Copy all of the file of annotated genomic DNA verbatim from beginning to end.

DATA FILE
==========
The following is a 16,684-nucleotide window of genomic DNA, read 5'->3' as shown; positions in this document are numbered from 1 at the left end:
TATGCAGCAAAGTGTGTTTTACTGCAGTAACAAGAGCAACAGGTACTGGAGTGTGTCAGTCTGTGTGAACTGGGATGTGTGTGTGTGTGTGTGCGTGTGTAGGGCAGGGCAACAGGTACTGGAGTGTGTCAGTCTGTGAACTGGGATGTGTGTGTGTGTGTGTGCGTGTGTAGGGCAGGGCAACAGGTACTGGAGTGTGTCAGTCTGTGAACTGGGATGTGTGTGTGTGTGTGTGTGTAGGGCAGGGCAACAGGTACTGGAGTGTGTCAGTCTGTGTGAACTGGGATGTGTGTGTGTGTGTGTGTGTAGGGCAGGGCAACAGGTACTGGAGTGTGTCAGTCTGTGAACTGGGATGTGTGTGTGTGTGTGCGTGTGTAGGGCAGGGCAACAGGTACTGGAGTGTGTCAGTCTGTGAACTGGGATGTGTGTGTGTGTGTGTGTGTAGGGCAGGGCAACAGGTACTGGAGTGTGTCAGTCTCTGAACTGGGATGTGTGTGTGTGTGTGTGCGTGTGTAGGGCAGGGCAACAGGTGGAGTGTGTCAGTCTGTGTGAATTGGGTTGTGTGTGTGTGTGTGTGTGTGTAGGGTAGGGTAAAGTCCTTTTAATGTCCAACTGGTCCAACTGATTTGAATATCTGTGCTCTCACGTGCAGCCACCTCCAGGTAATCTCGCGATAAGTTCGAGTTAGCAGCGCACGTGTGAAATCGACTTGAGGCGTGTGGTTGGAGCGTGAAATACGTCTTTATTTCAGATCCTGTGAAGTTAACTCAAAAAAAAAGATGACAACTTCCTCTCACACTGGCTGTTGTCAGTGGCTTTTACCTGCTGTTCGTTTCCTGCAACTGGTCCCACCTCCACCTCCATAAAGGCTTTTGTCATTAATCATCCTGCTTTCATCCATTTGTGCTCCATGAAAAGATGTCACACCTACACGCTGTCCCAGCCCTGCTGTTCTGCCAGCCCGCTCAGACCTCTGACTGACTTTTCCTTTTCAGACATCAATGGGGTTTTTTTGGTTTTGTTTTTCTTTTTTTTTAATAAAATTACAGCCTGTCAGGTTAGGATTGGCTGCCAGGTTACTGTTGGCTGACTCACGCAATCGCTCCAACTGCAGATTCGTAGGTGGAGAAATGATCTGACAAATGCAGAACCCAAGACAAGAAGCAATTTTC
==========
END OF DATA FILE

The following is a 16,684-nucleotide window of genomic DNA, read 5'->3' as shown; positions in this document are numbered from 1 at the left end:
TATGCAGCAAAGTGTGTTTTACTGCAGTAACAAGAGCAACAGGTACTGGAGTGTGTCAGTCTGTGTGAACTGGGATGTGTGTGTGTGTGTGTGCGTGTGTAGGGCAGGGCAACAGGTACTGGAGTGTGTCAGTCTGTGAACTGGGATGTGTGTGTGTGTGTGTGCGTGTGTAGGGCAGGGCAACAGGTACTGGAGTGTGTCAGTCTGTGAACTGGGATGTGTGTGTGTGTGTGTGTGTAGGGCAGGGCAACAGGTACTGGAGTGTGTCAGTCTGTGTGAACTGGGATGTGTGTGTGTGTGTGTGTGTAGGGCAGGGCAACAGGTACTGGAGTGTGTCAGTCTGTGAACTGGGATGTGTGTGTGTGTGTGCGTGTGTAGGGCAGGGCAACAGGTACTGGAGTGTGTCAGTCTGTGAACTGGGATGTGTGTGTGTGTGTGTGTGTAGGGCAGGGCAACAGGTACTGGAGTGTGTCAGTCTCTGAACTGGGATGTGTGTGTGTGTGTGTGCGTGTGTAGGGCAGGGCAACAGGTGGAGTGTGTCAGTCTGTGTGAATTGGGTTGTGTGTGTGTGTGTGTGTGTGTAGGGTAGGGTAAAGTCCTTTTAATGTCCAACTGGTCCAACTGATTTGAATATCTGTGCTCTCACGTGCAGCCACCTCCAGGTAATCTCGCGATAAGTTCGAGTTAGCAGCGCACGTGTGAAATCGACTTGAGGCGTGTGGTTGGAGCGTGAAATACGTCTTTATTTCAGATCCTGTGAAGTTAACTCAAAAAAAAAGATGACAACTTCCTCTCACACTGGCTGTTGTCAGTGGCTTTTACCTGCTGTTCGTTTCCTGCAACTGGTCCCACCTCCACCTCCATAAAGGCTTTTGTCATTAATCATCCTGCTTTCATCCATTTGTGCTCCATGAAAAGATGTCACACCTACACGCTGTCCCAGCCCTGCTGTTCTGCCAGCCCGCTCAGACCTCTGACTGACTTTTCCTTTTCAGACATCAATGGGGTTTTTTTGGTTTTGTTTTTCTTTTTTTTTAATAAAATTACAGCCTGTCAGGTTAGGATTGGCTGCCAGGTTACTGTTGGCTGACTCACGCAATCGCTCCAACTGCAGATTCGTAGGTGGAGAAATGATCTGACAAATGCAGAACCCAAGACAAGAAGCAATTTTC